Yoga – We just ॐ it


Well, if you are here you probably know what Yoga is. For our peace of mind though, we will add a few words. Just in case.

The meaning of the word Yoga in Sanskrit (The ancient Indian language) is one, union. When we practice Yoga we become one with nature, one with God. Yoga is the means by which the mind becomes still and quiet. When the mind is kept quiet for a long time (Dhyana) the practitioner becomes one with God.


Yoga is an ancient science; however, its exact origins are unknown. Many Indian legends speak about sages and warriors practicing Yoga, but Lord Shiva is described as the first great Yogi. Sage Patanjali was the first person to present the Yoga methodology in writing.


Around 200 B.C a beautiful pious lady named Gonika prayed for a son while bathing in the river. The Sun-God asked the wise snake Ananta (AKA Shesa) to be reborn as Gonika’s son. Ananta dropped instantly into Gonika’s praying hands changing his form from a tiny snake into a baby boy. The delighted Gonika named the little baby Patanjali – Pata means falling and Anjali means offering, or palms folded in prayer, both in Sanskrit.


Patanjali grew up to become a wise and educated man known for his wisdom. He was an author, a Sanskrit grammar expert, an Ayurvedic doctor and a Yogi. He wrote The Yoga Sutra of Patanjali, which is the first and most important book ever written about Yoga. In a mere 196 sayings he explained what Yoga is. The Yoga Sutra is still a must have book in every reading list of any Yoga teacher training.

In The Yoga Sutra of Patanjali, Yoga is divided to 8 limbs (the word Ashtanga in Sanskrit means 8). The limbs are often compared to a tree.
1. YAMA – the Yamas are the universal commandments, commandments between a human being to its fellow humans.

AHIMSHA – non violence

SATYA – truth

ASTEYA – no stealing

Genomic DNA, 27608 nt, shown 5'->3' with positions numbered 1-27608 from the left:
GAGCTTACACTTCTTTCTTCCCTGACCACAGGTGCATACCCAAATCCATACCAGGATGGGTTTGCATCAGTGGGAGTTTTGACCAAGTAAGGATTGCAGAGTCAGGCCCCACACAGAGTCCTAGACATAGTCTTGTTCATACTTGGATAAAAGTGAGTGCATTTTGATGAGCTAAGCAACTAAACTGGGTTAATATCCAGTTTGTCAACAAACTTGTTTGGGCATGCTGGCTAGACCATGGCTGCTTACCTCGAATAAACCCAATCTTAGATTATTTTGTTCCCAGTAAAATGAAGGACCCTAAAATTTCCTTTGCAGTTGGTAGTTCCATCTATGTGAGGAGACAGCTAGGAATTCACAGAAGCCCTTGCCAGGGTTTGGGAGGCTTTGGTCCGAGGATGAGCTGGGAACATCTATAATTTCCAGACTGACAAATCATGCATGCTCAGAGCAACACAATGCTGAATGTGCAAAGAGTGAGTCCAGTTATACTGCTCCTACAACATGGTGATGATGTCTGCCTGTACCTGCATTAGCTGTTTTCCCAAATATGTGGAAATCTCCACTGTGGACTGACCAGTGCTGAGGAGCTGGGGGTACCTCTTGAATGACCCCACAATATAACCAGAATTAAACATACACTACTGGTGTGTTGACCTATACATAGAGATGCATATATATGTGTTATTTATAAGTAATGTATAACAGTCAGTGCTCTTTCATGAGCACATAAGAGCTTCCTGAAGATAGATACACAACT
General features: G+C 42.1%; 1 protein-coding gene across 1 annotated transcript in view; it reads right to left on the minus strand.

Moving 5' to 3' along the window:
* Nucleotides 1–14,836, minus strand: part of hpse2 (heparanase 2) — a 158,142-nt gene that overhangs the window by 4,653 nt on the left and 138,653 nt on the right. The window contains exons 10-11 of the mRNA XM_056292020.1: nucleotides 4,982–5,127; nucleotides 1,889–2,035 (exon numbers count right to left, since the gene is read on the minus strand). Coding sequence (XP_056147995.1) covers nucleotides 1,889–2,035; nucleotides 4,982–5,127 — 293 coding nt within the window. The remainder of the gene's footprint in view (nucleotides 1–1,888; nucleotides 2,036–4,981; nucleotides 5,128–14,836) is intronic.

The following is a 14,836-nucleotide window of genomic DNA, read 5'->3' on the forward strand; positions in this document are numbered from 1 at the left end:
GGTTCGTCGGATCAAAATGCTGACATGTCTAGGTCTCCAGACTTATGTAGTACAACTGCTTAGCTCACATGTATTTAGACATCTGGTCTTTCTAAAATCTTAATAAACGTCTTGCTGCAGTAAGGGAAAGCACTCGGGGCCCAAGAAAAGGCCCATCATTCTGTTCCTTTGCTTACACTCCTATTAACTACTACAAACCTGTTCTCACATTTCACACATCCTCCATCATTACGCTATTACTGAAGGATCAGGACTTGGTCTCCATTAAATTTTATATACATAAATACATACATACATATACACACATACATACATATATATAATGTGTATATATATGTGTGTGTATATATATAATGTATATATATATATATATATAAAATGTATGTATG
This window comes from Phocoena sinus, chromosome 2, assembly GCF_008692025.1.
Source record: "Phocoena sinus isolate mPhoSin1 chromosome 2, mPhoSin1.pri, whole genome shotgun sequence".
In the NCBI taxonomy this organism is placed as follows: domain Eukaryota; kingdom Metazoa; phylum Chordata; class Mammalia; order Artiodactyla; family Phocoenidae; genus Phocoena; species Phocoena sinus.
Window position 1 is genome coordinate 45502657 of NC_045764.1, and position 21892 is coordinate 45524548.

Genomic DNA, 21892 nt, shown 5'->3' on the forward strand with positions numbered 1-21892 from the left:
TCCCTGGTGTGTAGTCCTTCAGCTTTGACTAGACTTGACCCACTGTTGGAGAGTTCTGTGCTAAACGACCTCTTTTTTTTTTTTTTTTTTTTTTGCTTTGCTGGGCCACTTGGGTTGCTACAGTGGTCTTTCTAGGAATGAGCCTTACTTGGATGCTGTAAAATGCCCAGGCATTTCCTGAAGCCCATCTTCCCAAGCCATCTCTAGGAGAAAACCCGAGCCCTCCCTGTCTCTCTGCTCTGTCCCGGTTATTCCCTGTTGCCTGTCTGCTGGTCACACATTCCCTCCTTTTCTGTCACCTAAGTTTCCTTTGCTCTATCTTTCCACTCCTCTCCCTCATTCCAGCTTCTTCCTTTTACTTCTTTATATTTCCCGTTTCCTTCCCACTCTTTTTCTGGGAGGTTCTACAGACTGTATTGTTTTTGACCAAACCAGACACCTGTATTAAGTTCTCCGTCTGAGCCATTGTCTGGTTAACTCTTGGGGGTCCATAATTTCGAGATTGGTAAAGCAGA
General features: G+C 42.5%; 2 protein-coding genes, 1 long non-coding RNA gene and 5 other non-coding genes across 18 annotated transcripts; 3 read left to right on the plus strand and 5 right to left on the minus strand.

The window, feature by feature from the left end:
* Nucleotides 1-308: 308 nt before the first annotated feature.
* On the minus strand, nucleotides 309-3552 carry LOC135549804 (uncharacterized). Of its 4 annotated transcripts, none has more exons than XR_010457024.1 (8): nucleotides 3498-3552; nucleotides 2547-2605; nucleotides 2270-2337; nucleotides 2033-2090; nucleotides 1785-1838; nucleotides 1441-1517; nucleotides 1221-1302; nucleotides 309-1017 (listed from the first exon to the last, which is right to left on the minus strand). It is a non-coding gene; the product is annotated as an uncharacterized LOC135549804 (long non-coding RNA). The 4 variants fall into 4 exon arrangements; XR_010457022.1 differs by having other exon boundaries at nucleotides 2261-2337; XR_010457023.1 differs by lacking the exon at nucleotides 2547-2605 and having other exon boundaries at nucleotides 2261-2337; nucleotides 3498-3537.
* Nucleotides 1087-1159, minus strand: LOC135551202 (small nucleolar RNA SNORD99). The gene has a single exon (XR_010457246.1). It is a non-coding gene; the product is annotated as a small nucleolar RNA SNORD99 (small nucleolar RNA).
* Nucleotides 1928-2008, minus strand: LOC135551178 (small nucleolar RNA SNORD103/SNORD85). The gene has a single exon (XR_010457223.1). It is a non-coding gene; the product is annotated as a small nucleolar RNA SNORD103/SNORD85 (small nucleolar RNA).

BRAHAMACHARYA – self control

APARIGRAHA – unselfishness

The Yamas are parallel to the roots of the tree.

2. NIYAMA – the Niyamas are the personal commandments, commandments between a human being to himself.

SAUCHA – cleanliness

SANTOSHA – contentment

TAPAS – great effort

SVADHYAYA – self study


The Niyamas are parallel to the trunk of the tree.

3. ASANA – Postures. Many Yoga postures’ names end with the word ‘asana’. This is the part of Yoga most practiced today in studios around the globe.

Asana is parallel to the branches of the tree.

4. PRANAYAMA – Pranayama means breath control. Pranayama is also very common in the western world today and practiced widely. Some of the most known one are Ujjayi, Viloma Anuloma and Pratiloma, Nadi Sodhana and Surya and Chandra Bhedana.

Pranayama is parallel to the leaves of the tree.

5. PRATYAHARA – Pratyahara means control of the five senses, learning to withdraw the senses towards the inside of the body and quieting the senses and information deriving from it.

Pratyahara is parallel to the bark of the tree (the inner part of the trunk).

6. DHARANA – Dharana means deep concentration and it is parallel to the sap of the tree (the fluid which circulates through the tree).

7. DHYANA – Dhyana means meditation and is parallel to the flowers of the tree.

8. SAMADHI – Samadhi is the goal of Yoga and it is the union with God. Samadhi is parallel to the fruit of the tree and does not belong to the Yogi. The Yogi is committed to the effort to the learning to the process. The fruit of the process belongs to God.


We would like to take this opportunity to thank all the teachers and Yoga teachers whose lives crossed with ours, that helped us reach and partially understand this amazing source of information and fountain of peace, and to mention it is not even the tip of the iceberg.